What Are The Steps Required To Setup And Transact Consigned Orders in Purchasing ? [ID 428100.1]
Consignment is a business practice whereby the supplier and buying organization agree that items will be delivered to the buying organization but the supplier will not send an invoice (and thus no payment will be made) until the items have actually been consumed. Consumption normally occurs when the items are used up in WIP or are sold by the buying organization but other scenarios are possible. When consigned goods are received, the normal accounting transactions are NOT effected. From a business perspective this means that the supplier is temporarily storing these goods in the buying organization’s warehouse. The supplier’s liability is not affected and the buying organization’s material asset accounts are also not affected until the items are consumed. At this point, the normal accounting transactions are fired as if the items were received at the time of consumption.
From the Oracle Inventory Consigned Inventory from Supplier Process Guide :
Consigned Inventory from Supplier exists when inventory is in the possession of one
party (a dealer, agent, distributor, and so on), but remains the property of another party
(such as the manufacturer or primary contractor) by mutual agreement. Consigned
inventory from Supplier refers to one type of consigned inventory practice where you
receive and maintain goods belonging to one or more of your suppliers.
PO: Supplier Consigned Enabled
Yes or No indicates whether inventory consignment from supplier features are enabled
in Oracle Purchasing
PO: VMI Enabled
Oracle Vendor Managed Inventory: Yes or No indicates whether Vendor Managed
Inventory (VMI) is enabled in Oracle Purchasing.
Vendor Managed Inventory (VMI) is a procurement and planning practice in which a company delegates key inventory management functions to one or more of its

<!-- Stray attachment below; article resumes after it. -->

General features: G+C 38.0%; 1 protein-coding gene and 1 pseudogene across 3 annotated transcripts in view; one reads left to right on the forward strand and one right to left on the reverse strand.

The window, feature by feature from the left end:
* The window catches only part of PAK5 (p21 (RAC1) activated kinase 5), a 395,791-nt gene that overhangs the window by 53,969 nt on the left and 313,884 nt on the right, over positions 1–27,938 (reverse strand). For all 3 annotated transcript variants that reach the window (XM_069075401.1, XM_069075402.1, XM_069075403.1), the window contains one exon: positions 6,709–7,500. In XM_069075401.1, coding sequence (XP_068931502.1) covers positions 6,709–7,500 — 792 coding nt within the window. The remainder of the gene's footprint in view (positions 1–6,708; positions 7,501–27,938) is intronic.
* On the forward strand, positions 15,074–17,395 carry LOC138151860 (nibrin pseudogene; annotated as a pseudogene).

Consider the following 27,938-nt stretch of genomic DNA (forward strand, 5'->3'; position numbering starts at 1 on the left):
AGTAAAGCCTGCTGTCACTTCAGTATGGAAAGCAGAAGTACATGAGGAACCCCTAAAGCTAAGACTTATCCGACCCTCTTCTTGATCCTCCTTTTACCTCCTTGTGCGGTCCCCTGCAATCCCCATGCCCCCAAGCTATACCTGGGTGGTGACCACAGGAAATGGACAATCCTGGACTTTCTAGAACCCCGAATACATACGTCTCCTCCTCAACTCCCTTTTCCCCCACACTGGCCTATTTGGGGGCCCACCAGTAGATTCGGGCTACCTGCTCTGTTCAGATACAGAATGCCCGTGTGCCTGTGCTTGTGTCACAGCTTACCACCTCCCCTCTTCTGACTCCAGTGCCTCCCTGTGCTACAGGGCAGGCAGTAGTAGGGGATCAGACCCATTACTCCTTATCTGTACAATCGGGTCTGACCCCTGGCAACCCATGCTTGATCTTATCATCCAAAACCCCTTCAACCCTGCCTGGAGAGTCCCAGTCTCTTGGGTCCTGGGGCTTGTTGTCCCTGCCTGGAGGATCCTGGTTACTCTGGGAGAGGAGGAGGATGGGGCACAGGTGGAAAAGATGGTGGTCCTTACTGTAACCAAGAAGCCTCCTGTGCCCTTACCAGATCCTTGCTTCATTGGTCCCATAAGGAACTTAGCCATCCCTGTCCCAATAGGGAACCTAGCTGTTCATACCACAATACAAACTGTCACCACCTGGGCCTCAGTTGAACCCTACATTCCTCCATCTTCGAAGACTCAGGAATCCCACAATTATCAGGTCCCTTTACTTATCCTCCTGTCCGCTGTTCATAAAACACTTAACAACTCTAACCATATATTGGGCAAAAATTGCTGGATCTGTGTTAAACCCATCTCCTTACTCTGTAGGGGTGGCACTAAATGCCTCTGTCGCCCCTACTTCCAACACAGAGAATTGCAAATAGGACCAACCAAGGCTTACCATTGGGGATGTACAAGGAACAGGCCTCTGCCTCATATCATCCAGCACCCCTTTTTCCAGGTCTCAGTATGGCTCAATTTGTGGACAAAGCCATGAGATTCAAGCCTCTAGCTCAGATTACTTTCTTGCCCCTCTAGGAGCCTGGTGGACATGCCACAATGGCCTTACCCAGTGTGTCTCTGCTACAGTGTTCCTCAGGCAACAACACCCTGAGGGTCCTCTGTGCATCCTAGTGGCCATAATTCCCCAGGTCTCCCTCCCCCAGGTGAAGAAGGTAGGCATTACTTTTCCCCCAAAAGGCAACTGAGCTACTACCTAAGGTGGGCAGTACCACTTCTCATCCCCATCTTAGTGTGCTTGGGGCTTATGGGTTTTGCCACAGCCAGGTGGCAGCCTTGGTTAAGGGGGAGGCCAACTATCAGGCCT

suppliers. Under this arrangement the supplier determines the items, quantities, and delivery schedules on behalf of the customer based on information it receives from
the customer’s inventory and procurement systems. Using VMI, manufacturers and distributors can anticipate customer needs and provide inventory more proactively
than is possible using traditional procurement methods.
For the supplier:
• The ability to access customer on-hand quantity information, minimum and maximum inventory thresholds, in-transit inventory quantities and expected
receipt dates in order to determine when to ship goods
• The ability to manually execute an approved purchase requisition or blanket release on the customer system and to track the status of the order through
receipt, storage, and consumption by the customer
• The ability to automate replenishment proposals For the customer:
• The ability to differentiate between goods that must be replenished by a supplier from those which are internally planned and replenished
• The ability to perform. tasks such as receiving, inspection, and put-away without regard to the procurement method (there must be no required change in these
practices to support VMI)
• The ability to consume VMI materials in Work-In-Process or to explicitly take responsibility for planning from the supplier as needed
• The ability to better estimate suppliers production schedules based on anticipated demand from the customer.
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